Raymond Vineyards Buys 55-Acre Bartolucci-Stice Vineyard in St. Helena

Deal means Jean-Charles Boisset’s Napa Valley empire grows to 380 acres.
Raymond Collection. Courtesy of BoissetCollection.com

Raymond Vineyards and Boisset Collection bought the 55-acre Bartolucci Vineyard off of Stice Lane in St. Helena. The vineyard is adjacent to Raymond’s Stice Vineyard and has 47 acres planted to Cabernet Sauvignon, Sauvignon Blanc, Petit Verdot, Cabernet Franc and Merlot.

Following the philosophy of all of Boisset’s Napa vineyards, the Bartolucci vineyard will be converted to certified Napa Green, certified organic and certified Biodynamic® farming. A spokesman said the conversion is expected to take two years and would begin after this year’s harvest.

“We believe in Napa Valley, and we believe in the importance of a long-term vision of making fine wines with a deep commitment and respect to the most prestigious and high-quality terroir,” said Jean-Charles Boisset, Raymond’s owner.

Spokesman Patrick Egan said in an email that Boisset had been interested in the family owned property for quite some time.

The Bartolucci family has been farming in Napa Valley for four generations, starting in the 1920s, while Raymond celebrates a five-generation family legacy of winemaking dating to the earliest foundations of the Napa Valley. The Bartolucci-Stice vineyard was originally planted in 1976, just two years after the first harvest of Raymond Vineyards in 1974.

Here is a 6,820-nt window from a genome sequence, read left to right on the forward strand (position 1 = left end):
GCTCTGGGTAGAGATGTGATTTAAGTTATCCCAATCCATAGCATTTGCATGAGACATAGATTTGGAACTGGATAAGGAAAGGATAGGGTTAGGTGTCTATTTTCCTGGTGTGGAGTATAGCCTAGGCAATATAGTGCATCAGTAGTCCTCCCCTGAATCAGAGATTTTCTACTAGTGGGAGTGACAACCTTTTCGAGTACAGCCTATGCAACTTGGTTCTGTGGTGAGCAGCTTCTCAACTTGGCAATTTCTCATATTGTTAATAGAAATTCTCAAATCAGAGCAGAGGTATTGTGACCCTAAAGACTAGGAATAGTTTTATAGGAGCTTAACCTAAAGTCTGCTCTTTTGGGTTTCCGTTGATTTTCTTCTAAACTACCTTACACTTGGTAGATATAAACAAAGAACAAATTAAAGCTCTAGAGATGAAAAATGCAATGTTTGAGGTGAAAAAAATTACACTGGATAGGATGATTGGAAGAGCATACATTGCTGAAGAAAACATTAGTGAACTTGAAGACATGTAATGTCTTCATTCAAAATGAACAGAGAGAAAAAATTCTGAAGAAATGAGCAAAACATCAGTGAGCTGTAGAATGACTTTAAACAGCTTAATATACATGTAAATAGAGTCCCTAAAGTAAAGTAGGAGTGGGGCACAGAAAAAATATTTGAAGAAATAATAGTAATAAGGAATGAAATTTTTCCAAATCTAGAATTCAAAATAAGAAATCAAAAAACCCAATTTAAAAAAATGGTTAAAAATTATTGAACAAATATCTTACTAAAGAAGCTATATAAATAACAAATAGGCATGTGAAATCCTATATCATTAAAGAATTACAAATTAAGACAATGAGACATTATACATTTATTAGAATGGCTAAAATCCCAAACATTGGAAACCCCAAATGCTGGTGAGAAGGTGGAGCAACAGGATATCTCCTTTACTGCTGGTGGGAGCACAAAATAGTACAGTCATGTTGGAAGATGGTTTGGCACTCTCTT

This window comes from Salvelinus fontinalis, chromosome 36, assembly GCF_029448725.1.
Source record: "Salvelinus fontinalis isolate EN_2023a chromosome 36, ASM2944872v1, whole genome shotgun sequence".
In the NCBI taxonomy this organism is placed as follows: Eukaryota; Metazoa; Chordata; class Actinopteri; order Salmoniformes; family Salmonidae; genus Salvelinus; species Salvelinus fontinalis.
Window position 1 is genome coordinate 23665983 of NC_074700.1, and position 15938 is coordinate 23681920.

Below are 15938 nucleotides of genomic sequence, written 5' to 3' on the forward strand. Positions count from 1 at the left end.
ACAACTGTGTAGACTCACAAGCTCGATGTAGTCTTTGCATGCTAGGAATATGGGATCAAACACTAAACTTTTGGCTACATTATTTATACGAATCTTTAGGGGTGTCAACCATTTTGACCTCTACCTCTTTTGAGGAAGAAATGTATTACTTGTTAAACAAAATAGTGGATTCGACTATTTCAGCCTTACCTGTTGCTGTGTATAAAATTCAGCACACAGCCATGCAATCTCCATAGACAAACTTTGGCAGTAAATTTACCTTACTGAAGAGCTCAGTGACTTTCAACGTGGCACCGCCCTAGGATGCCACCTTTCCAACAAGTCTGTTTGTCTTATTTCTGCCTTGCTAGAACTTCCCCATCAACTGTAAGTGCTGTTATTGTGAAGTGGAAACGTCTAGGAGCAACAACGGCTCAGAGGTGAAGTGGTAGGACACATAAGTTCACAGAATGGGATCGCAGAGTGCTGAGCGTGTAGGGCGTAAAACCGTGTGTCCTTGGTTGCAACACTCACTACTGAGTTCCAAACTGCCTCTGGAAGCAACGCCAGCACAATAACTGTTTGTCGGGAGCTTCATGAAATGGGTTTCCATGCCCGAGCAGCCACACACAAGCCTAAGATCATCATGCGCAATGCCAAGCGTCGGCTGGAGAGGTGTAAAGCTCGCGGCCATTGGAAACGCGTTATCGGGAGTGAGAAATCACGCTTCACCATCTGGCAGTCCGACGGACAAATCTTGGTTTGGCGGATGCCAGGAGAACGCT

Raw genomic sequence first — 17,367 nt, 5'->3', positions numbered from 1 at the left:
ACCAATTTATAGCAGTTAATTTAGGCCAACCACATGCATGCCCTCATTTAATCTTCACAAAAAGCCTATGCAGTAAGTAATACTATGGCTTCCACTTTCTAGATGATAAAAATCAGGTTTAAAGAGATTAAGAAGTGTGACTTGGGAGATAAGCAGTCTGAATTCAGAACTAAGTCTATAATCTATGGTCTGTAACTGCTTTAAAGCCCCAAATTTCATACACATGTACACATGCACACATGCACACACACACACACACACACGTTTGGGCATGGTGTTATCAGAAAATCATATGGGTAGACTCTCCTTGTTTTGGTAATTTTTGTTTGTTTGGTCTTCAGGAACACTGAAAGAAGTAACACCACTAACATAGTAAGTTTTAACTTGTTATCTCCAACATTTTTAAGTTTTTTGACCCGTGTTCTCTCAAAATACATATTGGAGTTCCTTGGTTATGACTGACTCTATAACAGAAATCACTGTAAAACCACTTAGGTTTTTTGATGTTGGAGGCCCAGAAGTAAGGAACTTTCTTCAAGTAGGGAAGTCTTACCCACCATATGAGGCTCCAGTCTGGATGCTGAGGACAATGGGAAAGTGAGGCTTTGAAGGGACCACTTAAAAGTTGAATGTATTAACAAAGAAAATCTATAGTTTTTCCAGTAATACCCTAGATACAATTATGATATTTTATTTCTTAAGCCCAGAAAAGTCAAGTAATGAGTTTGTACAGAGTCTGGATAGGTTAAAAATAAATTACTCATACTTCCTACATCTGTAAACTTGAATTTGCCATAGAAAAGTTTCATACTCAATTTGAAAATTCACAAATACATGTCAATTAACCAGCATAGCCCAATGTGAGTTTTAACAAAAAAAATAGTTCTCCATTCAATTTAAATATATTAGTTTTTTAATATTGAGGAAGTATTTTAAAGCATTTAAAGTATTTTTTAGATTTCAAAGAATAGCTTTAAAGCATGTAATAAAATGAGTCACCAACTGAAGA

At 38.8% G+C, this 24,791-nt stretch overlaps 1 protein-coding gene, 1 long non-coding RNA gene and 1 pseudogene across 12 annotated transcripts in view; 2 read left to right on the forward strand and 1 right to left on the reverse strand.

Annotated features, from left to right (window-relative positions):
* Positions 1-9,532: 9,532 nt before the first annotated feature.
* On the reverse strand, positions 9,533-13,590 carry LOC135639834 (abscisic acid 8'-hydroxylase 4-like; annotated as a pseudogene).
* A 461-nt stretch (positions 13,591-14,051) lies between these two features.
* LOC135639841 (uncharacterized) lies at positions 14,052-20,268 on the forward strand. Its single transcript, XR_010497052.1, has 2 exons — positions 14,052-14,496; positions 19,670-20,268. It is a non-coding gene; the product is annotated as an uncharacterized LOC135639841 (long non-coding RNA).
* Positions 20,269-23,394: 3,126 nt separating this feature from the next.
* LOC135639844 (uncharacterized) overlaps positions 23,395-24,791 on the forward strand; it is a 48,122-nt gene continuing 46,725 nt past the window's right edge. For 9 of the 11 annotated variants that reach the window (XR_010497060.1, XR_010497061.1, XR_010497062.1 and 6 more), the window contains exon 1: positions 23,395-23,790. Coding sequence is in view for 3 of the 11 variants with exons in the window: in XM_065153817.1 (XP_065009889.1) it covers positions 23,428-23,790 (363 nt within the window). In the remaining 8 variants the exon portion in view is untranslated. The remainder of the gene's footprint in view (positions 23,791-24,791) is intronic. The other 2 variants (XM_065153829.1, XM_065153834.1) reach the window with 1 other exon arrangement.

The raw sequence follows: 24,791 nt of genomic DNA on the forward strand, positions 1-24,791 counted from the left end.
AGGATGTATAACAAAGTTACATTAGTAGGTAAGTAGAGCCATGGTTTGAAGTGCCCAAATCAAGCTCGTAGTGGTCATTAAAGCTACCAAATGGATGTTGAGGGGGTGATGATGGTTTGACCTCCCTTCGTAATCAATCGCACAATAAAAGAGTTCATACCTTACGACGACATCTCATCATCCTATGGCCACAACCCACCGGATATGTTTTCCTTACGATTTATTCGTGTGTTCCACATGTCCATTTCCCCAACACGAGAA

Financial terms were not disclosed.

June’s Lucky Number 7

It was the seventh sale of a winery or vineyard announced in the past five days, including Campari selling Chateau de Sancerre and Pacific Rim buying Firesteeds winery.

Rob McMillan, executive vice president and founder of Silicon Valley Bank’s wine division, said the flurry of sales in June was a “coincidence, albeit there are a few European buyers in there who will probably want to start their holiday so perhaps from that angle there is some seasonality.”

He added that “on average, the U.S. consumer is demanding more premium alcoholic beverages, be it for wine, spirits or beer. For wine, that change is causing larger wine producers to source better vineyards instead of depending on fluctuating grape markets.

“It’s pressuring vineyard pricing higher, and causing winery and vineyard owners to consider their options. Long-term interest rates are still at historic lows and that adds to the attractiveness,” McMillan said.

Published on June 14, 2017
Topics: Wine News
About the Author
Leslie Gevirtz
Contributing Editor, Business

An award-winning journalist, Gevirtz spent more than 20 years covering disasters—natural, political, and financial—before becoming Reuters’ wine correspondent; a beat that guaranteed her colleagues were always glad to see her.




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